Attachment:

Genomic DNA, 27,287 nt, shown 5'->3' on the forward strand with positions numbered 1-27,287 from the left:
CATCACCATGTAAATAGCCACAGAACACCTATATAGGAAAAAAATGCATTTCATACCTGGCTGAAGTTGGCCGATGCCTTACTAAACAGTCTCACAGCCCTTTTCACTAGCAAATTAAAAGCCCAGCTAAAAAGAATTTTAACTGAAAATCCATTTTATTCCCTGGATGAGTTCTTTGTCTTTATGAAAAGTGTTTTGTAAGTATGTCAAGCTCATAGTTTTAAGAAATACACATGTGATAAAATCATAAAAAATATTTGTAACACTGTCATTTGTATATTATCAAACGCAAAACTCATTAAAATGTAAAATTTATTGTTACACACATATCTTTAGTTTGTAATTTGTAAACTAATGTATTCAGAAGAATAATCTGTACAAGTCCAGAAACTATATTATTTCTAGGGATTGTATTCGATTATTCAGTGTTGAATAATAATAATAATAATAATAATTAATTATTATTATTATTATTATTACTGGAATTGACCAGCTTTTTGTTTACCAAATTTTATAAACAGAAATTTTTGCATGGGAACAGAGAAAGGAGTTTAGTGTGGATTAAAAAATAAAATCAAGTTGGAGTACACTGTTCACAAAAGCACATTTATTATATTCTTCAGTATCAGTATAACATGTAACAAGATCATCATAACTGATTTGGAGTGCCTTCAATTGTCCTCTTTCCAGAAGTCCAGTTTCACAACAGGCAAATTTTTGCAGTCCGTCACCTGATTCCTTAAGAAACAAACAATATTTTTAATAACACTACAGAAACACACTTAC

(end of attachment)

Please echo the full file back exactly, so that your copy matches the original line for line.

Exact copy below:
Genomic DNA, 27,287 nt, shown 5'->3' on the forward strand with positions numbered 1-27,287 from the left:
CATCACCATGTAAATAGCCACAGAACACCTATATAGGAAAAAAATGCATTTCATACCTGGCTGAAGTTGGCCGATGCCTTACTAAACAGTCTCACAGCCCTTTTCACTAGCAAATTAAAAGCCCAGCTAAAAAGAATTTTAACTGAAAATCCATTTTATTCCCTGGATGAGTTCTTTGTCTTTATGAAAAGTGTTTTGTAAGTATGTCAAGCTCATAGTTTTAAGAAATACACATGTGATAAAATCATAAAAAATATTTGTAACACTGTCATTTGTATATTATCAAACGCAAAACTCATTAAAATGTAAAATTTATTGTTACACACATATCTTTAGTTTGTAATTTGTAAACTAATGTATTCAGAAGAATAATCTGTACAAGTCCAGAAACTATATTATTTCTAGGGATTGTATTCGATTATTCAGTGTTGAATAATAATAATAATAATAATAATTAATTATTATTATTATTATTATTACTGGAATTGACCAGCTTTTTGTTTACCAAATTTTATAAACAGAAATTTTTGCATGGGAACAGAGAAAGGAGTTTAGTGTGGATTAAAAAATAAAATCAAGTTGGAGTACACTGTTCACAAAAGCACATTTATTATATTCTTCAGTATCAGTATAACATGTAACAAGATCATCATAACTGATTTGGAGTGCCTTCAATTGTCCTCTTTCCAGAAGTCCAGTTTCACAACAGGCAAATTTTTGCAGTCCGTCACCTGATTCCTTAAGAAACAAACAATATTTTTAATAACACTACAGAAACACACTTAC